Above: A dish's progress around the kitchen
The potatoes were sliced, seasoned, garlic, and cream added, arranged in a dish, then oven -180˚C for 45 minutes. Taken bubbling to the table, we shared it. The dish was left dirty on the table overnight. (I told you I was a slattern.) I rose at 7.00 a.m., fed the cats, gave a half-hearted scrape around the gratin dish with a spatula and loaded it into the dishwasher along with other dinner paraphernalia. At the end of the cycle, it was returned, along with the rest, perfectly clean (and sanitised at 60˚C) to the cupboard. (There was no avocado or peanut butter to deal with. I believe they are stubborn.)
It's a first world problem and note that pre-rinsers mightily out-numbered dumpers, despite all the literature being against rinsing. Interesting points...
Anti-rinse: An intelligent, committed, busy friend described herself as the sort of tragic nerd who reads the instructions when she gets a new appliance. (So novel!) If Ms Asko or Mr Bosch tell her not to rinse, that's good enough.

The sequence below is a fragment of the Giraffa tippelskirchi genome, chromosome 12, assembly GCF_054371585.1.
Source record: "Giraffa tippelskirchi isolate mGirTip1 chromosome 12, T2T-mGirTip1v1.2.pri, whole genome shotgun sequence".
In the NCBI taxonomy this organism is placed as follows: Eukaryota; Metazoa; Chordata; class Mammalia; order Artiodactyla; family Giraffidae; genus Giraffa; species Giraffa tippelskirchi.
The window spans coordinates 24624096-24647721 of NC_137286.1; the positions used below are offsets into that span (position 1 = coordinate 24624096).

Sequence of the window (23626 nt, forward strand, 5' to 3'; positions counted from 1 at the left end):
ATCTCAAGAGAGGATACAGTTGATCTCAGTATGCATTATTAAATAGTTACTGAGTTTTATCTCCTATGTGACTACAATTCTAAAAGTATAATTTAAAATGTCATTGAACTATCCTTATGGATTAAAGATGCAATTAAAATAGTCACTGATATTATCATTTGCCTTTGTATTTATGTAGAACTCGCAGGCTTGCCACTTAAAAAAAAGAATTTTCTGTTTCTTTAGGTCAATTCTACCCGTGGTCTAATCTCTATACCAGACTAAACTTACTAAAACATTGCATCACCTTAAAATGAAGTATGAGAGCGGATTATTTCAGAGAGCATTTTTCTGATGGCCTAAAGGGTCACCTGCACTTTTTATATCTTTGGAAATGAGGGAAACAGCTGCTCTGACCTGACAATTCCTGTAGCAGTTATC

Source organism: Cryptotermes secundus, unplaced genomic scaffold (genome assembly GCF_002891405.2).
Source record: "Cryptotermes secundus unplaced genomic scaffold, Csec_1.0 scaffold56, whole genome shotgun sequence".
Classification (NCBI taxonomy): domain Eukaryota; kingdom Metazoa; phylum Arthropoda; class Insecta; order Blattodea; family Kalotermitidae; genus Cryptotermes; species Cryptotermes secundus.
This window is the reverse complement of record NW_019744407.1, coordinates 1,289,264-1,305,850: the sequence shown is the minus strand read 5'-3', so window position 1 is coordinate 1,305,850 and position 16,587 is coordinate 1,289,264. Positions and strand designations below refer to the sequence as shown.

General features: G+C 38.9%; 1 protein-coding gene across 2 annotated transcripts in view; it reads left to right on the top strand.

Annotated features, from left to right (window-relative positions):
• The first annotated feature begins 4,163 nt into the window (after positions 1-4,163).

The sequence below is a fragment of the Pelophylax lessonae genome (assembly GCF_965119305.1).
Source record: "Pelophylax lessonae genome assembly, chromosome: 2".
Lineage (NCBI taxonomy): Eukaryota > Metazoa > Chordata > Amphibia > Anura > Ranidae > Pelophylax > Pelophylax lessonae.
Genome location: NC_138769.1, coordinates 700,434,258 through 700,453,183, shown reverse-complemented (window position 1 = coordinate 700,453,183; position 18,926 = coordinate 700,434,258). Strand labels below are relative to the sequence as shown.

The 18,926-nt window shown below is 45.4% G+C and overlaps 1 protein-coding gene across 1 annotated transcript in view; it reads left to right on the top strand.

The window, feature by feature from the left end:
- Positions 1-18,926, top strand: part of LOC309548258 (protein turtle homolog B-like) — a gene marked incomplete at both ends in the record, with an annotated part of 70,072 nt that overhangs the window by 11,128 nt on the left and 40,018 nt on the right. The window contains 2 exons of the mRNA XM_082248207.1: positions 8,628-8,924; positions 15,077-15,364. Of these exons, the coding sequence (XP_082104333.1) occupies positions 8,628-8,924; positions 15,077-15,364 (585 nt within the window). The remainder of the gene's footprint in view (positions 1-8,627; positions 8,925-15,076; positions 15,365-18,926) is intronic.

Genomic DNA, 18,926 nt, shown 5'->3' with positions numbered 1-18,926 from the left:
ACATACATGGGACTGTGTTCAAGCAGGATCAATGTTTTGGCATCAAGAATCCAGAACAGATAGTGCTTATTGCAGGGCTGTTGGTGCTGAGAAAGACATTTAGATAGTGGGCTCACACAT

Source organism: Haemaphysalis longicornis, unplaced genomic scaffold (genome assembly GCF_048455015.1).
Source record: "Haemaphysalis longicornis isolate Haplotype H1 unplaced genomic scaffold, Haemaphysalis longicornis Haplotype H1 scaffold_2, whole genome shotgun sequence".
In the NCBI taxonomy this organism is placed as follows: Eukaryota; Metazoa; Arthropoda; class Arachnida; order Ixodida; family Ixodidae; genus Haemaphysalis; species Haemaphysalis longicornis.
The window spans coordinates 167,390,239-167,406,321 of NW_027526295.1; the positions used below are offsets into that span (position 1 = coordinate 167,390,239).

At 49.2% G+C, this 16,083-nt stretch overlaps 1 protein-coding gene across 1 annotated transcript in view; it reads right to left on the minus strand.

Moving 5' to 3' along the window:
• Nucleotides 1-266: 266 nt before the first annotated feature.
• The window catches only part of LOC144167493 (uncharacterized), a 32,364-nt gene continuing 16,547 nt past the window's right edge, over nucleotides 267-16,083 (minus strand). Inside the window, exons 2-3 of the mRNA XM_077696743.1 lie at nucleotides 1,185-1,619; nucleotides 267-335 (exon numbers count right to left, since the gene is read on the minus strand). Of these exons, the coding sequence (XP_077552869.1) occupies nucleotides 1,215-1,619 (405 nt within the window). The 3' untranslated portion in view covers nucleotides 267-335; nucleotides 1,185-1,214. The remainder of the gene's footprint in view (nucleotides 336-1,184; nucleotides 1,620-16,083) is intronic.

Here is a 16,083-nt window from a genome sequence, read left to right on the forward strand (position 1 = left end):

Hedging his bets: Alistair McAllister wrote that his dishwasher is 74 years old but at least it keeps his hands clean.
Pro-rinsers: Most suggested they didn't like the idea of all that jucky matter sitting in the pipes. (Jucky, grubby and mucky were very much at the forefront of the discussion.) The plumbing of a dishwasher is like the plumbing of the bathroom / lavatory. Water flushes it all away. (Modern plumbing is my pick as the greatest boon to modern civilisation, way beyond electricity or the Magimix.) May I assume then, that most bathrooms / lavatories are reserved for applying cosmetics and storing fluffy white towels and that serious ablutions are conducted on the back lawn?
Next, I'm looking into "Wellness".
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